1. This is an application in revision by the State under Sections 483 and 489, Criminal P. C., against the judgment and order of the learned Sessions Judge of Mahasu and Sirmur, dated 16-7-1951, allowing the appeals of Nilam Das and Atma Bam and setting aside their convictions dated 19-3-1951 by the learned First Class Magistrate of Jubbal under Section 9 (a), Opium Act (I  of 1878) for illicit possession of 9 seers and 1 chatak of crude hill opium and the sentences of 3 months simple imprisonment and Rs. 500 fine, or further simple imprisonment for one month in default of payment of fine, imposed on each of them.
2. The prosecution case is that on receiving information of purchase of illicit opium certain officers of the Opium department, including Kamlanand, raided the house of Nilam Das in village Khashdhar during the day on 16-8-1950, that on Kamlanand threatening to search his house if he did not produce the opium Nilam Das produced the opium in question from a room occupied by Atma Ram as his guest in the latter's presence, saying that it belonged to Atma Ram, and that Atma Ram kept quiet. The officers of the opium department seized the opium and arrested Nilam Das and Atma Ram. The opium and the arrested persons were subsequently handed over to the police who investigated the case and challaned the accused.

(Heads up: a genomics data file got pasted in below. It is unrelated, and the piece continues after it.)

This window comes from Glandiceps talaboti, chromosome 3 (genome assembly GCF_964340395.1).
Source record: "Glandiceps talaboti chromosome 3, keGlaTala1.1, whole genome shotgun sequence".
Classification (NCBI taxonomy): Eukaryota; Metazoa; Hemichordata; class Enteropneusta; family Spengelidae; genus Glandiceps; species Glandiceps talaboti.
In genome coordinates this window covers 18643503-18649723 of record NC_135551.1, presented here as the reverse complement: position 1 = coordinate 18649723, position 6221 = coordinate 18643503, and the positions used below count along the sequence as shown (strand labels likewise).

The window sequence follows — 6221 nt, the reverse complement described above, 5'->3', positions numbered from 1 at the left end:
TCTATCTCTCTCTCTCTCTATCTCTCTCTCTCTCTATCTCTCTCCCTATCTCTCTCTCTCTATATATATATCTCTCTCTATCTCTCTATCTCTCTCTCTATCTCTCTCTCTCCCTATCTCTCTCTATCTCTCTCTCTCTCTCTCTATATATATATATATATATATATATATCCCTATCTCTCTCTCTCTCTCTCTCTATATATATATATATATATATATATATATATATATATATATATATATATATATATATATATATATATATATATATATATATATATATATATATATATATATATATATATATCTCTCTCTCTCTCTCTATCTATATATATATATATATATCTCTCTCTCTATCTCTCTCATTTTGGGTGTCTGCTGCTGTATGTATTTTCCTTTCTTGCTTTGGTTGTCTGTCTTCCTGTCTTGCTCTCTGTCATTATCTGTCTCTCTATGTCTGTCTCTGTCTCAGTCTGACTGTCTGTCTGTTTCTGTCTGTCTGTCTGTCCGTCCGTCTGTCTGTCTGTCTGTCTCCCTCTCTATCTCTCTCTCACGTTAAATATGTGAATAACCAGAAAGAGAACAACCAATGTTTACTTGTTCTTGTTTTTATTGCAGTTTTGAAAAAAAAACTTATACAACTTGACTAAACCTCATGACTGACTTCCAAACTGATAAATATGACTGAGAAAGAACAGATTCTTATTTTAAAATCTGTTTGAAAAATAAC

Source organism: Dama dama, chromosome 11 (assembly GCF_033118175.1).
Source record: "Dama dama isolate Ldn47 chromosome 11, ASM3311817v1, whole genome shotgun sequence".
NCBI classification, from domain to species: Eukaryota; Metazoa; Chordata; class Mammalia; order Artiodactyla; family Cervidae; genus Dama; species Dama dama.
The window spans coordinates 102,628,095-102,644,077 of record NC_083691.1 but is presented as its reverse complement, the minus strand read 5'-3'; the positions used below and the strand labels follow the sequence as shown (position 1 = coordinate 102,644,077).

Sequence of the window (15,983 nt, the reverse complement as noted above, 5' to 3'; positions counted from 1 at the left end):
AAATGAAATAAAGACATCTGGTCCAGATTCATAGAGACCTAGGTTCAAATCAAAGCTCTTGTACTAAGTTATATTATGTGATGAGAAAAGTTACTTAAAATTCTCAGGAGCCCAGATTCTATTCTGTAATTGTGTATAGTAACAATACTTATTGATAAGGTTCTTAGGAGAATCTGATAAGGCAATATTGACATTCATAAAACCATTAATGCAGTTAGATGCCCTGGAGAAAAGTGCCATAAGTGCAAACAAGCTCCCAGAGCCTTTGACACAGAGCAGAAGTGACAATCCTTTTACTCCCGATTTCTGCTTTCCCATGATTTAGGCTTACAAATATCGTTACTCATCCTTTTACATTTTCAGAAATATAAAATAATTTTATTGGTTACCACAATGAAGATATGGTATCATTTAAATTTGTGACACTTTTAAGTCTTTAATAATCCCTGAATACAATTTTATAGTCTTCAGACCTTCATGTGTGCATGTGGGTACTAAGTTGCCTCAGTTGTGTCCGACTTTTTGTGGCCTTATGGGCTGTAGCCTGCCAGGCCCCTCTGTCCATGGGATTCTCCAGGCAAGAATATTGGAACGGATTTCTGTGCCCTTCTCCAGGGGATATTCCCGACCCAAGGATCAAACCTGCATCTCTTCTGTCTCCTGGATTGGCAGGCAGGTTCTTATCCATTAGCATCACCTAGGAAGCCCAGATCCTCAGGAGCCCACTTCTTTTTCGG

3. In an elaborate judgment covering about fifty typed pages the learned Magistrate held that joint possession of the opium by the two accused had been fully established, and he convicted and sentenced them, as aforesaid. The learned Sessions Judge opined that it was not necessary for him to go into the merits of the case since in his view the Magistrate had no jurisdiction to try the case. The basis for this view appears from his judgment to be a two-fold one. Firstly, the search, seizure and arrest were illegal, whether under Section 14 or Section 19 of the said Act, because the officers in question of the opium department had not been authorised by the Government as required by the former section and there was no warrant for arrest or search as laid down by the latter section. Secondly, the police had no authority to investigate the case as the offence was a non-cognizable one and there was no order of a Magistrate contemplated by Section 155 (2), Criminal P. C. In the result, he passed the following order :